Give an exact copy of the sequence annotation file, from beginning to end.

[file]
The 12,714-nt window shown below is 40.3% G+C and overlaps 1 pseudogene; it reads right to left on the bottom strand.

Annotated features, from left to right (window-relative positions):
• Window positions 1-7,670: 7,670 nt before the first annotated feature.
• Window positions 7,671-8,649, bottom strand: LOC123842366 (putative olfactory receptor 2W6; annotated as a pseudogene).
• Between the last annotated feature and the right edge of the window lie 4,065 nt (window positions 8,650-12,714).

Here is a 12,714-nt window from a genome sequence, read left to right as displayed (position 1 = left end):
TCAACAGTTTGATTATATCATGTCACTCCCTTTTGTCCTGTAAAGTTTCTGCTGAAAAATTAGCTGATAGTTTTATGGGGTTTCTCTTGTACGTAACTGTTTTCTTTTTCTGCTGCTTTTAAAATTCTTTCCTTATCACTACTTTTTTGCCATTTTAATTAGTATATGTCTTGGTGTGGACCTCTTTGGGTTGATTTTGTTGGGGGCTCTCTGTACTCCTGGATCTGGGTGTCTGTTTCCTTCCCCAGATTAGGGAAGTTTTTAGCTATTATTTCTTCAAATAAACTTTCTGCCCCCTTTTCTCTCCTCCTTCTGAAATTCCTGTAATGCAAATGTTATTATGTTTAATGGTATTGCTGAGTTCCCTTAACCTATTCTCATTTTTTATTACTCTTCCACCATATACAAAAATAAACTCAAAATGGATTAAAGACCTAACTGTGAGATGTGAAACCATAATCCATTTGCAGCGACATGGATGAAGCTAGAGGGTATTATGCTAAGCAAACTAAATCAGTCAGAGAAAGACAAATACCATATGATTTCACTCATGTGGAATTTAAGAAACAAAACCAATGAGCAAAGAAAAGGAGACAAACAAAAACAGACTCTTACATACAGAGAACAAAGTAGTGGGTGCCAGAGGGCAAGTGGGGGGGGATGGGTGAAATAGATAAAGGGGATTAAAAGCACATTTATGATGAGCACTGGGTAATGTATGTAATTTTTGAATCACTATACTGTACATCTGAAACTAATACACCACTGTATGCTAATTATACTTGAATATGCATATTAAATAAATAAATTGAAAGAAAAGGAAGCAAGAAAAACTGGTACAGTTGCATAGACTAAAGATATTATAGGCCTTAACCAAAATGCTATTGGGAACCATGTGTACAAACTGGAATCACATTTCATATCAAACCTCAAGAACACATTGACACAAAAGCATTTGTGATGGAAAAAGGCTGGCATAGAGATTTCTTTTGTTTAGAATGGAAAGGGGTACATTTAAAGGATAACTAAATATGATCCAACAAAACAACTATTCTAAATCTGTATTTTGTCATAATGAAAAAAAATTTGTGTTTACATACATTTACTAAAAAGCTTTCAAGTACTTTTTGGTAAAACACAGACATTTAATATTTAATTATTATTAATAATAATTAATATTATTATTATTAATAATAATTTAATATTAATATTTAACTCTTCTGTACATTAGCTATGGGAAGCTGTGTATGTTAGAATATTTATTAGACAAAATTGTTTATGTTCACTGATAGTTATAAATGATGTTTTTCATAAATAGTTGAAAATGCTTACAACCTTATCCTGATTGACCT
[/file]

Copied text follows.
The 12,714-nt window shown below is 40.3% G+C and overlaps 1 pseudogene; it reads right to left on the bottom strand.

Annotated features, from left to right (window-relative positions):
• Window positions 1-7,670: 7,670 nt before the first annotated feature.
• Window positions 7,671-8,649, bottom strand: LOC123842366 (putative olfactory receptor 2W6; annotated as a pseudogene).
• Between the last annotated feature and the right edge of the window lie 4,065 nt (window positions 8,650-12,714).

Here is a 12,714-nt window from a genome sequence, read left to right as displayed (position 1 = left end):
TCAACAGTTTGATTATATCATGTCACTCCCTTTTGTCCTGTAAAGTTTCTGCTGAAAAATTAGCTGATAGTTTTATGGGGTTTCTCTTGTACGTAACTGTTTTCTTTTTCTGCTGCTTTTAAAATTCTTTCCTTATCACTACTTTTTTGCCATTTTAATTAGTATATGTCTTGGTGTGGACCTCTTTGGGTTGATTTTGTTGGGGGCTCTCTGTACTCCTGGATCTGGGTGTCTGTTTCCTTCCCCAGATTAGGGAAGTTTTTAGCTATTATTTCTTCAAATAAACTTTCTGCCCCCTTTTCTCTCCTCCTTCTGAAATTCCTGTAATGCAAATGTTATTATGTTTAATGGTATTGCTGAGTTCCCTTAACCTATTCTCATTTTTTATTACTCTTCCACCATATACAAAAATAAACTCAAAATGGATTAAAGACCTAACTGTGAGATGTGAAACCATAATCCATTTGCAGCGACATGGATGAAGCTAGAGGGTATTATGCTAAGCAAACTAAATCAGTCAGAGAAAGACAAATACCATATGATTTCACTCATGTGGAATTTAAGAAACAAAACCAATGAGCAAAGAAAAGGAGACAAACAAAAACAGACTCTTACATACAGAGAACAAAGTAGTGGGTGCCAGAGGGCAAGTGGGGGGGGATGGGTGAAATAGATAAAGGGGATTAAAAGCACATTTATGATGAGCACTGGGTAATGTATGTAATTTTTGAATCACTATACTGTACATCTGAAACTAATACACCACTGTATGCTAATTATACTTGAATATGCATATTAAATAAATAAATTGAAAGAAAAGGAAGCAAGAAAAACTGGTACAGTTGCATAGACTAAAGATATTATAGGCCTTAACCAAAATGCTATTGGGAACCATGTGTACAAACTGGAATCACATTTCATATCAAACCTCAAGAACACATTGACACAAAAGCATTTGTGATGGAAAAAGGCTGGCATAGAGATTTCTTTTGTTTAGAATGGAAAGGGGTACATTTAAAGGATAACTAAATATGATCCAACAAAACAACTATTCTAAATCTGTATTTTGTCATAATGAAAAAAAATTTGTGTTTACATACATTTACTAAAAAGCTTTCAAGTACTTTTTGGTAAAACACAGACATTTAATATTTAATTATTATTAATAATAATTAATATTATTATTATTAATAATAATTTAATATTAATATTTAACTCTTCTGTACATTAGCTATGGGAAGCTGTGTATGTTAGAATATTTATTAGACAAAATTGTTTATGTTCACTGATAGTTATAAATGATGTTTTTCATAAATAGTTGAAAATGCTTACAACCTTATCCTGATTGACCT